As for lamentations that America is failing to play the Great Game, I can only repeat that these criticisms are misplaced. The United States is not trying to run a 19th-century empire. It is trying to function as a utility in an incipient Universal State. And look at the flack we get.
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On the topic of Universal States, these remarks by Mark Steyn on the deep reasons for the latest Bali bombings state an important misconception:
That's why they blew up Bali in 2002, and last weekend, and why they'll keep blowing it up. It's not about Bush or Blair or Iraq or Palestine. It's about a world where everything other than Islamism lies in ruins.
In reality, Kant's Perpetual Peace and the peace of a universal caliphate Islam are both expressions of the archetype of the Necessary Empire.
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On the matter of misconceptions about evolution, see the essay Stephen M. Barr in the October issue of First Things, "The design of evolution," which answers with some recent attempts to cloud the perfectly satisfactory Catholic position on the matter:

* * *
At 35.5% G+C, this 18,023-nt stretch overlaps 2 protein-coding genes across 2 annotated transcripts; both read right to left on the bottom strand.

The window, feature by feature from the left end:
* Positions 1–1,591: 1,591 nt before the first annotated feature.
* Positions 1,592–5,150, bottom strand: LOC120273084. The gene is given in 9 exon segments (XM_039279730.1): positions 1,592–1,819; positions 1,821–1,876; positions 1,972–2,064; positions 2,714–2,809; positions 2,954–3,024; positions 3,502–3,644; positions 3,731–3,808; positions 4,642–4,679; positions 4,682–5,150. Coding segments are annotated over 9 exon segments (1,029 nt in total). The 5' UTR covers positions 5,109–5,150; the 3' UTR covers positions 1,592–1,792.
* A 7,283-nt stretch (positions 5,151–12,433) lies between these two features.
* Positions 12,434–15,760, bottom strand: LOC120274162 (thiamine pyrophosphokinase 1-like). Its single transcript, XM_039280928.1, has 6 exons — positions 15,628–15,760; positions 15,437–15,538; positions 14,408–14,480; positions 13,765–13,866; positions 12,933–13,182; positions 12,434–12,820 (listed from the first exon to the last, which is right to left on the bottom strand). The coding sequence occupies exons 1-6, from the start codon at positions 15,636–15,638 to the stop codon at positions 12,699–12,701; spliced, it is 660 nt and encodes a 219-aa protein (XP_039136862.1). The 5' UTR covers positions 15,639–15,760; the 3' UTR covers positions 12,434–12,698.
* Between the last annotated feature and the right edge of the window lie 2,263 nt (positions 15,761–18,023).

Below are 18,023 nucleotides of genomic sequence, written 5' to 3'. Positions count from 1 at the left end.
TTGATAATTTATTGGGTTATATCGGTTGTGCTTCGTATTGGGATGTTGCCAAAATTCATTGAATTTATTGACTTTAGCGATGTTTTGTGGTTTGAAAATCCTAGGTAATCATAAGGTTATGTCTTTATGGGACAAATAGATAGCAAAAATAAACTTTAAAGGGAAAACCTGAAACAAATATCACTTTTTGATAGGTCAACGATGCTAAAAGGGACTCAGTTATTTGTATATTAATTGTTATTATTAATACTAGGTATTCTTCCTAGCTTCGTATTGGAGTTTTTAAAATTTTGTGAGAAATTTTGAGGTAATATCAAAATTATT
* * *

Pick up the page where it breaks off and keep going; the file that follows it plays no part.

New York TimesCommunion and StewardshipCatechism of the Catholic Church
Elsewhere in this piece, Barr mentions Simon Conway Morris's argument in Life's Solution as a model in which randomness is compatible with meaning.
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And speaking of First Things, the website now has a blog-like entity on the top page. It is not supposed to be a proper blog, I gather. It may be intended to serve as a place to which the journal's fanatical readers can refer if something really bad happens in the world and they cannot wait until the next issue of the print journal to get the party line.
Copyright © 2005 by John J. Reilly